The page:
Be More than Just a Tool

“The law of the instrument… Give a small boy a hammer, and he will find that everything he encounters needs pounding.”


braham Kaplan, author and renowned behavioral scientist, wrote this in The Conduct of Inquiry. We see this quote proved day in and day out in our own lives, and that reality is compounded by the advice or direction that we seek in our areas of interest. Whether it’s nutrition, sport performance, CrossFit, MMA, strongman, bodybuilding, etc., we see people trying to “coach” others by pounding into them one aspect of fitness with their proverbial hammer, trying to help them by constantly pushing harder on a single element. We see it with max strength, mobility, speed work, HIIT, aerobic capacity…you name it. The man with a hammer treats every screw as if it were a nail, but this unfortunately leads to more problems down the road, as athletes aren’t addressing the right issues. Their performance doesn’t improve and they end up wasting time and energy on whatever new trendy thing they’ve chosen to try. Training methods, just like dieting methods, should be viewed as tools, not as concrete solutions. Every problem you encounter is unique, so a specific tool will be required to fix it. Diversify your toolbox and you’ll diversify your results.

“It comes as no particular surprise to discover that a scientist formulates problems in a way which requires for their solution just those techniques in which he himself is especially skilled…What else is a man to do when he has an idea…but ride it as hard as he can, and leave it to others to hold it back within proper limits?”

A coach can do the same thing as a scientist, in that respect. It’s no surprise that someone who specializes in kettlebells will suggest that your issues would be solved with kettlebells. Replace kettlebells with Olympic lifting, mobility, tempo workouts, or any other possible specialty and you would see a pattern. None of these training methods, on their own, will net you the results you seek because training is a complex issue. You don’t build a house with a hammer and a box of nails. There are too many variables in our bodies for one answer to always be right, yet we see the same “experts” repeating the same “wisdom” every single day. They have no interest in providing you with information about what’s actually right or wrong;they only care about pushing an agenda from which they themselves benefit.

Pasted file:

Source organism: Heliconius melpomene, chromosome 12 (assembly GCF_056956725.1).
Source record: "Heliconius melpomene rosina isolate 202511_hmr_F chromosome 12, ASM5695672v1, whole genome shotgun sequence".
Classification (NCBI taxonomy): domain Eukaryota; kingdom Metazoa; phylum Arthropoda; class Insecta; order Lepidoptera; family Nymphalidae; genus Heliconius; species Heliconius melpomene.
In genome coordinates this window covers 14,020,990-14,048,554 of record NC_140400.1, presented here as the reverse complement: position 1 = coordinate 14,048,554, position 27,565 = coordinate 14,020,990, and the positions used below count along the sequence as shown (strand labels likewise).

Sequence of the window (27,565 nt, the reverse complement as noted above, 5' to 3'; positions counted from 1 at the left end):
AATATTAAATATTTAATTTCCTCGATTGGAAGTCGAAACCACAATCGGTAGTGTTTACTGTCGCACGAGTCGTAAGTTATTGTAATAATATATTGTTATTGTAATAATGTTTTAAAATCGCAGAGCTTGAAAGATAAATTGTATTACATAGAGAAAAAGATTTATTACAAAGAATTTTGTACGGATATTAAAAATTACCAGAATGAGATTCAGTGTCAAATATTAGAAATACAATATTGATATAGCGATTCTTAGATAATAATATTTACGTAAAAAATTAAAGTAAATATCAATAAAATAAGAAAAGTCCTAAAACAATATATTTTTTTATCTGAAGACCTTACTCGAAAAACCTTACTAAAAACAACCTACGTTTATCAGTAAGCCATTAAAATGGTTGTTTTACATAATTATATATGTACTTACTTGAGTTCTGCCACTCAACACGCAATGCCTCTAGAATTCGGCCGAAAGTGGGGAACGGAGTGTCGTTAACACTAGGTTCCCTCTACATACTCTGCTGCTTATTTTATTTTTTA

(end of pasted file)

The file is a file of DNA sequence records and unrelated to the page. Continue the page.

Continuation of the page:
“The price of training is always a certain ‘trained incapacity’: the more we know how to do something, the harder it is to learn to do it differently.”

Kaplan explains the dangers of always sticking to a one-dimensional system. “Trained incapacity” is something that we deal with everyday. The things you do each day will shape your brain to do things in that particular way, subsequently making it harder to perform that task differently. The more you squat wide-stance, the better at it you’ll be; consequently, you’ll get worse at squatting with a narrow stance unless you keep those movement patterns fresh. The same goes for the mental aspects of training. The more you learn to solve issues with a hammer, the less likely you are to try solving them with another tool that might be more appropriate.

It is not [tools] that produce scientific results, but the investigator who uses them scientifically… [We] must continuously resist the impulse to see in every new development the promise at last of quick and easy riches.”

In closing, Kaplan reminds us that no matter what new advances or tools may emerge, it is the one who uses them correctly who will find what he is seeking. He reminds us to resist the temptation to jump blindly at new trends, and to think objectively instead for ourselves and to gather new tools as a way to prevent ourselves from becoming one. The important thing to remember is that there is never a single perfect path for your goals and every situation is unique. Don’t fall for the endless stream of advice proposing that X is the only way to improve Y.

There may be more than one way to skin a cat, but using a hammer certainly isn’t one of them.


My area of expertise is performance and combat sports. I like educating people and getting them to where they want to be. I am passionate about being a coach and I enjoy the coaching process.

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